It is a fact that yoga can cause injuries. We can debate the reasons–from inadequate teaching to over zealous students. But that conversation can only begin with an acknowledgement of this basic fact that we personally know. It is a conversation I have had online with Alison Eastland, a yoga teacher and blogger, in Australia.
So we accept with openness, objectivity, and maturity when William Broad points out that women’s hips are vulnerable in his New York Times article http://www.nytimes.com/2013/11/03/sunday-review/womens-flexibility-is-a-liability-in-yoga.html. A thoughtful reflection on what is yoga, why each of us practices, how we practice is long overdue–for teachers, schools, as well as all who practice yoga. Contraindications must be clarified, and they are not. Uninformed teachers hurt themselves as well as their students, perpetuating this state of lack of knowledge.
Men are less flexible and can get hurt from forcing the body into challenging stretches. Women are generally more flexible and can overstretch. As a couple of women said to me in one class, women who clearly know the dangers of overdoing as one has a hip replacement and the other back problems, the ego gets carried away in a class. They want to do what others around them seem to be doing. For a fleeting class, it is important to show others what they can do. This is particularly true of some middle-aged women who feel terrible about their aging bodies–acceptance is hard for them.This is in spite of repeated warnings to not look at others, to feel as if each person is totally alone in that class–nothing to prove, nothing to show-off, nothing about which to feel inadequate or insecure.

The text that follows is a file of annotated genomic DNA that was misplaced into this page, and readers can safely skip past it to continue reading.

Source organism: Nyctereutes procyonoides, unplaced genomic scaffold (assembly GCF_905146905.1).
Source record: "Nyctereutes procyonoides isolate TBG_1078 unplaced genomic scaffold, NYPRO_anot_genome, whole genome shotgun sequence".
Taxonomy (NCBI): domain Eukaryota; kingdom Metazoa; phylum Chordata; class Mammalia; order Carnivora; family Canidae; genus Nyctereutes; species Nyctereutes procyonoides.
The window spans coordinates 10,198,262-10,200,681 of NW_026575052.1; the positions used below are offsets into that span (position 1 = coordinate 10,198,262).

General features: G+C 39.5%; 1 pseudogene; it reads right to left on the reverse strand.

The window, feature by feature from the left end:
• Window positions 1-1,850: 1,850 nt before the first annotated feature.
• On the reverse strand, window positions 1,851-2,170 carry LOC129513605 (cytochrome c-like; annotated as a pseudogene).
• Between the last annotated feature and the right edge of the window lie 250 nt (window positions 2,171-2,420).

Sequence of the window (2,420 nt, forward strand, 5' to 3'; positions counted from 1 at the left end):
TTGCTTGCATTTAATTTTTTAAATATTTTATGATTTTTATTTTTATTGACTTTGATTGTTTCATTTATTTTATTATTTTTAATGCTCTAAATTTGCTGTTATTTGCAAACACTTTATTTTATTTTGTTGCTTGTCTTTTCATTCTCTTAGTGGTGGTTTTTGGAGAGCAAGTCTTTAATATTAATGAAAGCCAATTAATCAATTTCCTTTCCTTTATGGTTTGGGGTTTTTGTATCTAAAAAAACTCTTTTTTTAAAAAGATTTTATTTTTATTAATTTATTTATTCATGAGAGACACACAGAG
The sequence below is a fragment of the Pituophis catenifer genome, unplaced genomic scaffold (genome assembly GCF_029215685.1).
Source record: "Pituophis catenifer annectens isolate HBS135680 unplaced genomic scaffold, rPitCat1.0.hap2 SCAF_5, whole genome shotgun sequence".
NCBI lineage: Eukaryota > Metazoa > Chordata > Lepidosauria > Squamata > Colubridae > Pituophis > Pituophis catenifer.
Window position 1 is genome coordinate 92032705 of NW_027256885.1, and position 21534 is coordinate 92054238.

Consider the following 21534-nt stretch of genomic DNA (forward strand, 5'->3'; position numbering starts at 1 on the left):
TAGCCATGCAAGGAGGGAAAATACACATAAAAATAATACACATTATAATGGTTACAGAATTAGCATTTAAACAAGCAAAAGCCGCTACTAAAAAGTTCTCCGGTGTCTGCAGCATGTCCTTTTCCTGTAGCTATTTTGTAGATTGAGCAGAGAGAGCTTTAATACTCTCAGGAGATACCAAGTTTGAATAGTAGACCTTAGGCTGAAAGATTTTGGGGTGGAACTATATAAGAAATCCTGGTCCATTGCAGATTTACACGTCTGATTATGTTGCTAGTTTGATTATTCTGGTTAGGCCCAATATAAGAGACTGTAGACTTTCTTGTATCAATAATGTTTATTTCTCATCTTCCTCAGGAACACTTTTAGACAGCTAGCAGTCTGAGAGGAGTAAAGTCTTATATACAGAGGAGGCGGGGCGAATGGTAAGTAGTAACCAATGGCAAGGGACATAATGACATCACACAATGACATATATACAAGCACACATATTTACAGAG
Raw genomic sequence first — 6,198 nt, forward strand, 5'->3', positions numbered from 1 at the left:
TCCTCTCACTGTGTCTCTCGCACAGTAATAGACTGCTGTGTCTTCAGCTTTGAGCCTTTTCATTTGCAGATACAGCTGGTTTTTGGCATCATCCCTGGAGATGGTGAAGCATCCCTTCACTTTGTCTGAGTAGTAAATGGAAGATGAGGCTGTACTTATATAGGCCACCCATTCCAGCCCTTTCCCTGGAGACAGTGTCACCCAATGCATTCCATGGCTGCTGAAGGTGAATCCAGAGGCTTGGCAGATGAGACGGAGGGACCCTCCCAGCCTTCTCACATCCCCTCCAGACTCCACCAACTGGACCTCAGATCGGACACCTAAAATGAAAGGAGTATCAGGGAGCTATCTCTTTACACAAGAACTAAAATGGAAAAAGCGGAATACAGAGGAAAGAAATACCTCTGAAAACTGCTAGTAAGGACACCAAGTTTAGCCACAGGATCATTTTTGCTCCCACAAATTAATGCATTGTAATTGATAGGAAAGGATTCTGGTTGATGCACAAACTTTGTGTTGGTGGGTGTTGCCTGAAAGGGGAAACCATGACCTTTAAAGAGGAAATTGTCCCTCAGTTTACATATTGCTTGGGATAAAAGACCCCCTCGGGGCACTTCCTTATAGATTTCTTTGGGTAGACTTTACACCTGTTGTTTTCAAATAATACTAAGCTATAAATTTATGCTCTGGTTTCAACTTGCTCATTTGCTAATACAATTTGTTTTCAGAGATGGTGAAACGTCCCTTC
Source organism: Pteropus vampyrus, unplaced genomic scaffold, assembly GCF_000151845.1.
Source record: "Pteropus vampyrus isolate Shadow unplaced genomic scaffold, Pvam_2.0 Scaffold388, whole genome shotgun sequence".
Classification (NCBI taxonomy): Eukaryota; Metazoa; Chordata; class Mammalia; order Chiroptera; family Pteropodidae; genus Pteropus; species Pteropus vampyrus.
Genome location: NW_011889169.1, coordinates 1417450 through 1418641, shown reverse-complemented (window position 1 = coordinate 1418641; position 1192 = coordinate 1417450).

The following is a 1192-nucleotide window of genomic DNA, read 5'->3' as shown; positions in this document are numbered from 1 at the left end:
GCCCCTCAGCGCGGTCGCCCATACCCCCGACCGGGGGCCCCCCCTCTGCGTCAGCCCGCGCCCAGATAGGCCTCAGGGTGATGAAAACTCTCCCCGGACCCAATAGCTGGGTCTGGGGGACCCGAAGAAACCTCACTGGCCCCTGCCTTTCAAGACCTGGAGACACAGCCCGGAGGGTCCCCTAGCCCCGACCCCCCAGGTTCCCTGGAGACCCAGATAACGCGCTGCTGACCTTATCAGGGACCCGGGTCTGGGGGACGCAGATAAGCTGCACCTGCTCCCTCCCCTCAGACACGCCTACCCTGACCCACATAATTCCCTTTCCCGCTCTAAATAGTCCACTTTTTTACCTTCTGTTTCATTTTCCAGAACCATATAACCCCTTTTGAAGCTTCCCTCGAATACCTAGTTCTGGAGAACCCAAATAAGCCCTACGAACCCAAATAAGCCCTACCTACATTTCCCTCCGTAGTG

So what are the consequences of ignoring warnings? Here is what Broad writes:
To my astonishment, some of the nation’s top surgeons declared the trouble to be real — so real that hundreds of women who did yoga were showing up in their offices with unbearable pain and undergoing costly operations to mend or even replace their hips….
Dr. Hyman said his typical yoga patient was a middle-aged woman, adding that he saw up to 10 a month — or roughly 100 a year. “People need to be aware,” he said. “If they’re doing things like yoga and have pain in the hips, they shouldn’t blow it off.”
Bryan T. Kelly, an orthopedic surgeon at the Hospital for Special Surgery in Manhattan, echoed the warning, saying yoga postures were well known for throwing hips into extremes. “If that’s done without an understanding of the mechanical limitations of the joint, it can mean trouble,” he said in an interview.
Broad goes on to explain the anatomically why women’s hips are more vulnerable and it is suggested that readers read his full article to get a better understanding. It helps to be well informed.
I think (though no studies have been done), based on common sense and personal observations over 30 plus years, that gentler styles of yoga will be less prone to injury while still being significantly helpful for arthritis, range-0f-motion, backs, hips, shoulders, breathing, and many other health problems. The gentler yoga is the bedrock of Satyananda Yoga, Sivananda Yoga, Integral Yoga (all founders were disciples of Swami Sivananda of Rishikesh). Himalayan Institute founded by Swami Rama also is firmly in the gentle yoga approach. Interestingly, the founders were all grounded in raja/tantra yoga and not predominantly hatha yogis. Krishnamachari, and his most prominent disciples B.K.S. Iyengar and Pattabhi Jois, are master hatha yogis. But they too, particularly the late Krishnamachari (and now his son Desikachar), cautioned on extremes and having the right attitude and approach.
Somehow the practice of yoga has gotten out of hand and we need to fix it.